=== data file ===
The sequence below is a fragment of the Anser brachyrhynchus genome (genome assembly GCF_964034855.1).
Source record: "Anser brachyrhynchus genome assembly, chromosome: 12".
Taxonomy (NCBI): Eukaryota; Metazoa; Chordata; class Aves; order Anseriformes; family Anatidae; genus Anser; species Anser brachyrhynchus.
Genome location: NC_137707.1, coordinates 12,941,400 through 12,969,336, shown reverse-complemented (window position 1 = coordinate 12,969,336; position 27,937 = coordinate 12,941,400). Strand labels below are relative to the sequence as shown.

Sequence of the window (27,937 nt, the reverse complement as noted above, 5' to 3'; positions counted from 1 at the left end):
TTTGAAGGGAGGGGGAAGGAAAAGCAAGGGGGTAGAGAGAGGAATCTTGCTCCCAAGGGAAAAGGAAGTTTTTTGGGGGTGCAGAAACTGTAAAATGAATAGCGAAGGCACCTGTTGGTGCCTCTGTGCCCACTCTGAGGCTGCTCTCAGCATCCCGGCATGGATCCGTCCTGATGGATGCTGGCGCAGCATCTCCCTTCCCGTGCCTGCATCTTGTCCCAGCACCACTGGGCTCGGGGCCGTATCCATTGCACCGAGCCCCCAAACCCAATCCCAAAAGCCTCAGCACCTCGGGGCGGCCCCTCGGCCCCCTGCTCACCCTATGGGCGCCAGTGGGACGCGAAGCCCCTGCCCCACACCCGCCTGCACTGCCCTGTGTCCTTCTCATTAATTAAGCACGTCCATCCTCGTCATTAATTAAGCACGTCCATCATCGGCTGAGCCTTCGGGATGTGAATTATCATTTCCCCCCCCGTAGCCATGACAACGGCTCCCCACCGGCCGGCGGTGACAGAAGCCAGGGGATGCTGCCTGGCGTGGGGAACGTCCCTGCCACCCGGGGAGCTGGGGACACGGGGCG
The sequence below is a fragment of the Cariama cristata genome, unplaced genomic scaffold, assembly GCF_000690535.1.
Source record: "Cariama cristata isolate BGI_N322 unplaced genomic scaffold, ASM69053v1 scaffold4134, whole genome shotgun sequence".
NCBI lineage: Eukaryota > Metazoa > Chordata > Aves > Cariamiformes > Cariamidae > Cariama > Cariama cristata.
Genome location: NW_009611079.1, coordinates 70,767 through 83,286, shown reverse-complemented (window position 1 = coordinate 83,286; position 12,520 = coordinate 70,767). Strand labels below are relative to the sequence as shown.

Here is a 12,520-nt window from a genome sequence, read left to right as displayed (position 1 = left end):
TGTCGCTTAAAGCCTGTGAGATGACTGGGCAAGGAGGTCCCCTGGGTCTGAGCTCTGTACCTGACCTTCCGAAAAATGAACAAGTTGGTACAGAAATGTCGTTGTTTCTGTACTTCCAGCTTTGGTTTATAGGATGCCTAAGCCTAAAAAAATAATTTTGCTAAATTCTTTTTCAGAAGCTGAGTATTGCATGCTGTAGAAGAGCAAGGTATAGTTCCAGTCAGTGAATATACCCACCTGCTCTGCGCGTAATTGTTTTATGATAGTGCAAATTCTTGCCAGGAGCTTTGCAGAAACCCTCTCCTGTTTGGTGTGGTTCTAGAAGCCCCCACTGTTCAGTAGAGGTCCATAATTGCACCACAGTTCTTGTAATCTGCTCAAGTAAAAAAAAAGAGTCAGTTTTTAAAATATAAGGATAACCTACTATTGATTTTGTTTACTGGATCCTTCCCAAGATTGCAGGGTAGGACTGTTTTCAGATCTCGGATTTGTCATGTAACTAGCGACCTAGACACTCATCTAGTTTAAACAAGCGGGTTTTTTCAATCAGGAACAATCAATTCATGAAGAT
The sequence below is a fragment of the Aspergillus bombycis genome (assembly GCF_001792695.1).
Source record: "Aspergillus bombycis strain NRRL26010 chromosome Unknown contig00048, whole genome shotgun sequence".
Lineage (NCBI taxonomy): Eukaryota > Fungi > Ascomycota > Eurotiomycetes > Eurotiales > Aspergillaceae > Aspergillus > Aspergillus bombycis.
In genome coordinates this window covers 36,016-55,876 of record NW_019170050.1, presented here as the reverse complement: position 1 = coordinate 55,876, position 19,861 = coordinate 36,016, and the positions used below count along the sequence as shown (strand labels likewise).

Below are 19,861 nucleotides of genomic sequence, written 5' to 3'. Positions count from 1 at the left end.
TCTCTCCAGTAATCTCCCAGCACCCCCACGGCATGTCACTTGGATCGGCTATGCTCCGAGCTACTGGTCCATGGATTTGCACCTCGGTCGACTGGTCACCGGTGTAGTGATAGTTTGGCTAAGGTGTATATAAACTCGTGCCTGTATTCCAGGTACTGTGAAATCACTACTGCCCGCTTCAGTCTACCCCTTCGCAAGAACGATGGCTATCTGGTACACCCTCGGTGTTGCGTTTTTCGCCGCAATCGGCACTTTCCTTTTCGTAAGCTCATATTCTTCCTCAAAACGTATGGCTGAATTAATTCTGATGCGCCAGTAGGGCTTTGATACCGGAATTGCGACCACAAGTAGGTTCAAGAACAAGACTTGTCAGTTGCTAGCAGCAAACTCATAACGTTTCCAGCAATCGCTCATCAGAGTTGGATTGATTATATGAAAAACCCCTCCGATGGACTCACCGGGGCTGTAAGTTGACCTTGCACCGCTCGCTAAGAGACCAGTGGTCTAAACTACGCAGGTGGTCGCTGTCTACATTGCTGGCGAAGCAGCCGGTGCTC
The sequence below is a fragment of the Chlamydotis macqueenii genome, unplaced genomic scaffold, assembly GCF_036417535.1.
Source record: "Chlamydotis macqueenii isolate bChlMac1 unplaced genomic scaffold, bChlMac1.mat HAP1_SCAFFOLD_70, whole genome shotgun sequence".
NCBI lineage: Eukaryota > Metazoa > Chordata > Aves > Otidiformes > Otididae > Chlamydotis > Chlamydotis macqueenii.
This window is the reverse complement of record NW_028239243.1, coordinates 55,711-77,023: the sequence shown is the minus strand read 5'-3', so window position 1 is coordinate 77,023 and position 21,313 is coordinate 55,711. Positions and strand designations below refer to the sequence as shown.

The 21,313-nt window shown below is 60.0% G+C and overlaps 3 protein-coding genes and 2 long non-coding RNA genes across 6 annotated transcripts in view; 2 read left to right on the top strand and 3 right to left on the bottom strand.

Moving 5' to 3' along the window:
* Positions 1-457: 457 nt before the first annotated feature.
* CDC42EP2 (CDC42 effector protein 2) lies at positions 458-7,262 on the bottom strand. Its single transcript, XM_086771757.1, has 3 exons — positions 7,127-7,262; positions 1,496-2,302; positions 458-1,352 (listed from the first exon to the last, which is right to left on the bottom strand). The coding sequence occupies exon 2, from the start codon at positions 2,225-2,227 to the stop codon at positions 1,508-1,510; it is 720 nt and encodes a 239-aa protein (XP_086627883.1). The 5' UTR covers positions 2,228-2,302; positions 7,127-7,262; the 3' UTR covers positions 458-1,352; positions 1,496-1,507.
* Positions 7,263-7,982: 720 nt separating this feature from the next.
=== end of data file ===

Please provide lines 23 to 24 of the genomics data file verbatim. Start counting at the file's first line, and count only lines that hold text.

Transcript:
The 21,313-nt window shown below is 60.0% G+C and overlaps 3 protein-coding genes and 2 long non-coding RNA genes across 6 annotated transcripts in view; 2 read left to right on the top strand and 3 right to left on the bottom strand.

Moving 5' to 3' along the window: